What does an Electrical Installation Condition Report involve? 2017-04-18T12:11:04+00:00

What does an Electrical Installation Condition Report involve?

The inspection will:

  • show if any of electrical circuits or equipment are overloaded
  • reveal any poor electrical work
  • discover any potential safety risks such as electrical shocks
  • establish the adequacy of earthing or bonding
  • check the serviceability of equipment
  • determine the extent of any wear and tear and damage

Detailed Overview of an EICR

On the day of our appointment at your property, we will carry out various tests in order to issue you with the required Electrical Installation Condition Report.  Below is a list of the individual procedures they perform:

Visual Testing

We will firstly look around the property to visually identify any immediate faults/problems.

Dead Testing

Continuity testing – this is to test whether there are any badly connected conductors (wires);

Insulation resistance testing – this is to test whether the electrical insulation material which surrounds the conductors, are intact;

Polarity – this is the test whether the connection is connected in the correct sequence;

Earthing arrangement testing – this is test whether the earthing arrangement complies with current regulations and that all the connections are safe and satisfactory.

Live Testing

Earth fault loop impedance testing – this is to test whether the disconnection time, should a fault occur, disconnects within the time limits specified within current regulations.  These time limits will be calculated based on your specific installation.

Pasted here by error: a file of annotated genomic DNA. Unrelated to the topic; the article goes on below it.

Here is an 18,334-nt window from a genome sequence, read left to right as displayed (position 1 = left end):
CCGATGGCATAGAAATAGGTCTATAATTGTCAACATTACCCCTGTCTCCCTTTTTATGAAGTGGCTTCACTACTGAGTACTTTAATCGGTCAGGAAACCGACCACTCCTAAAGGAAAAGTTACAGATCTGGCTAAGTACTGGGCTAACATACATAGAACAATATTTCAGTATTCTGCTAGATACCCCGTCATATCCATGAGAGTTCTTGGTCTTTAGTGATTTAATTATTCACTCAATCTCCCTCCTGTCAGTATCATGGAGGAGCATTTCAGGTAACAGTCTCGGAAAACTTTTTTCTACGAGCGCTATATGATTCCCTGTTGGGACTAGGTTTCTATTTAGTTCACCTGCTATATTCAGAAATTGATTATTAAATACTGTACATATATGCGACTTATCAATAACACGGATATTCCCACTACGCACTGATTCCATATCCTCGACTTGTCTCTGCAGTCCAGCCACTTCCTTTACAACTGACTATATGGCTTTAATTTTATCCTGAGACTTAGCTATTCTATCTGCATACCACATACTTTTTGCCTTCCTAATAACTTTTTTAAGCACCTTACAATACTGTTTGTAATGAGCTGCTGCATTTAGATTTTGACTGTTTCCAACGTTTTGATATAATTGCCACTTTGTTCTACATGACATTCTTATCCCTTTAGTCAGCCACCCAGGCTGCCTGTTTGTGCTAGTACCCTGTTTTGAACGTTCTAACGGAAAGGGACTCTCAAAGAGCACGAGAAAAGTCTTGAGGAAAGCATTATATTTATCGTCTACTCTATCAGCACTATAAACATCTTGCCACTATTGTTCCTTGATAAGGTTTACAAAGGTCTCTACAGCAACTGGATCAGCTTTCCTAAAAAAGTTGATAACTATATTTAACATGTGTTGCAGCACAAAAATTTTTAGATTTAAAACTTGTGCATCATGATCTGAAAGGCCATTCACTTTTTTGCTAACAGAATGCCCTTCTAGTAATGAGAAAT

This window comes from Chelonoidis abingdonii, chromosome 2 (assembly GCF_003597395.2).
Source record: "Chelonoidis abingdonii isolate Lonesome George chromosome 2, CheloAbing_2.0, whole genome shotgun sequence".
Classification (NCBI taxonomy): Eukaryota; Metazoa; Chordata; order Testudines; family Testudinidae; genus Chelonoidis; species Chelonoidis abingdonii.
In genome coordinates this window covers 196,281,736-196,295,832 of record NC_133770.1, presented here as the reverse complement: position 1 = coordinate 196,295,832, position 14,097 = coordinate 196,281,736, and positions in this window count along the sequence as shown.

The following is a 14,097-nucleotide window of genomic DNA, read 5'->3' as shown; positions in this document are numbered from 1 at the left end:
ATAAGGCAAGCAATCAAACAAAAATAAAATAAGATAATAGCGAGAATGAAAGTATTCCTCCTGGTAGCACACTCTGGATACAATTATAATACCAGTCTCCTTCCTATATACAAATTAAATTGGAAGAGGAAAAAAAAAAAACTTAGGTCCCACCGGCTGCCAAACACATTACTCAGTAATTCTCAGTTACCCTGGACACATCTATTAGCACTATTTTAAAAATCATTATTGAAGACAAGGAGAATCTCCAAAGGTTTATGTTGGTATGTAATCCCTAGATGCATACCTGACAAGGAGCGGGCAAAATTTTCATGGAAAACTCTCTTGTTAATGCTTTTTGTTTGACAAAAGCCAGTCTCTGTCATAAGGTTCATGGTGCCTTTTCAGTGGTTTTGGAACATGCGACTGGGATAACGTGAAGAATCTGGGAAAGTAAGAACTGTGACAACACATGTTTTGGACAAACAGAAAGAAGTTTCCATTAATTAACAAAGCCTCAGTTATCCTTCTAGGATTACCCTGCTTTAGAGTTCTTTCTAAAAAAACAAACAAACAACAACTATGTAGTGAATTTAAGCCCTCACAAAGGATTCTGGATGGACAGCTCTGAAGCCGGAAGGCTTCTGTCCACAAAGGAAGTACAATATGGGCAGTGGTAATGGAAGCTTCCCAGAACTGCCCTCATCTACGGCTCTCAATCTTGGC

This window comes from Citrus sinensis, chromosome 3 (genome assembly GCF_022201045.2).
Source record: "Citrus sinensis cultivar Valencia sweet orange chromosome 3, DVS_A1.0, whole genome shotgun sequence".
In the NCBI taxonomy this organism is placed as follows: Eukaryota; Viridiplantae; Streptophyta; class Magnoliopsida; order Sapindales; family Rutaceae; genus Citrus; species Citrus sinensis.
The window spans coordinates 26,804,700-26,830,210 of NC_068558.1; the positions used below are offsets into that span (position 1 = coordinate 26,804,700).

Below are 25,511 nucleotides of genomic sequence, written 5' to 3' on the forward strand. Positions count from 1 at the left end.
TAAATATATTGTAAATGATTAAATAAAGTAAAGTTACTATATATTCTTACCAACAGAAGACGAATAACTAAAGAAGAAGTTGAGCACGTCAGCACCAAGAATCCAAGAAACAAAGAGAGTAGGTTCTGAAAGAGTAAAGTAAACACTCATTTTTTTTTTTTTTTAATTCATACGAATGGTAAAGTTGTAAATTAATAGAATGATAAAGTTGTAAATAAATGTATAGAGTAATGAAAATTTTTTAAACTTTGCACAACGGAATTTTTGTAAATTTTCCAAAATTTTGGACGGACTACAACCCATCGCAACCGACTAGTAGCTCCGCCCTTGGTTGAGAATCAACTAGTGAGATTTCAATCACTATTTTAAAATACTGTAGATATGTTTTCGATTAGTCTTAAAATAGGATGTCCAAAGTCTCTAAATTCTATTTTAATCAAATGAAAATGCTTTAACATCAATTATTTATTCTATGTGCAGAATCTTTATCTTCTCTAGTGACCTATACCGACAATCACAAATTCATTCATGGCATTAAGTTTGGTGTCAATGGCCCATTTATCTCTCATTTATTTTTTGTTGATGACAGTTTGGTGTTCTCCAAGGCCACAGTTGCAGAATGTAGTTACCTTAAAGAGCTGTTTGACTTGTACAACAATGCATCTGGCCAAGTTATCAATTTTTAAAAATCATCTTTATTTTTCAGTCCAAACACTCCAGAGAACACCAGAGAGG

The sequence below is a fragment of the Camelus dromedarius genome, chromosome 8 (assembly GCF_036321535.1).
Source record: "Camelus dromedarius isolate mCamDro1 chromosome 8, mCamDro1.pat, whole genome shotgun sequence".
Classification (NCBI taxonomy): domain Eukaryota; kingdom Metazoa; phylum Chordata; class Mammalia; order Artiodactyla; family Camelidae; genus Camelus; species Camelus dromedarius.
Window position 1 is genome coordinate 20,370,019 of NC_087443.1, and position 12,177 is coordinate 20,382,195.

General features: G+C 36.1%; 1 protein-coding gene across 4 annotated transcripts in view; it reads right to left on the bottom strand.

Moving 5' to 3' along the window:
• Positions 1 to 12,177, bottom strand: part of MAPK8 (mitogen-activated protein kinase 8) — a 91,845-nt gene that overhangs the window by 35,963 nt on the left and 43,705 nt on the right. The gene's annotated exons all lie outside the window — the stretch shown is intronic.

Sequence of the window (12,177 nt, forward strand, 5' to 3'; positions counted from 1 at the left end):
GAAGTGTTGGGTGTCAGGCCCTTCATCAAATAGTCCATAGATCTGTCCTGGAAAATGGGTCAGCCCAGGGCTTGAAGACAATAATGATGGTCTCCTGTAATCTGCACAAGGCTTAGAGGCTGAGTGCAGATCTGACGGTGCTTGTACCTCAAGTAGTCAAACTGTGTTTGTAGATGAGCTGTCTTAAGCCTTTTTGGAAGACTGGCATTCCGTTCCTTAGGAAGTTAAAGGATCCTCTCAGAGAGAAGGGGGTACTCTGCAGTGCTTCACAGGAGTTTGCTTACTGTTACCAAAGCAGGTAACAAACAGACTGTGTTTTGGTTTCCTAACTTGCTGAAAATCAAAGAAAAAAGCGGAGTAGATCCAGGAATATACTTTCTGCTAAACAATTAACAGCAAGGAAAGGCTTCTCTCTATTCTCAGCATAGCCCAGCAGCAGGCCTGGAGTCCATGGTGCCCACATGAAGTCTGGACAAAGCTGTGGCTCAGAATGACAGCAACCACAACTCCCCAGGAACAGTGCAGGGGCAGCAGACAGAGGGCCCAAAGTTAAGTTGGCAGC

RCD testing – RCDs and RCBOs are fitted in all modern electrical installations.  They react if anything goes wrong within the circuits they are installed for, i.e. if someone is getting an electric shock the RCD will break the circuit in order to stop the electricity flow.

Coding

We will use Codes to determine whether there are non-compliances or issues with the electrical installation and are numbered C1, C2 & C3.  We will enter these codes within the Electrical Report with a description of the nature of the fault and will determine whether a ‘Satisfactory’ or ‘Unsatisfactory’ report will be issued for the installation.

Code C1 – Danger present – This means that there is a risk of injury and will require immediate remedial works in order to remove the danger.

Code C2 – Potentially Dangerous Condition – This will require urgent remedial works but will only state the nature of the problem, not the remedial work required.

Code C3 – Improvement Recommended – Although this code states that the installation is safe, it still may mean that remedial works could improve the safety of the installation.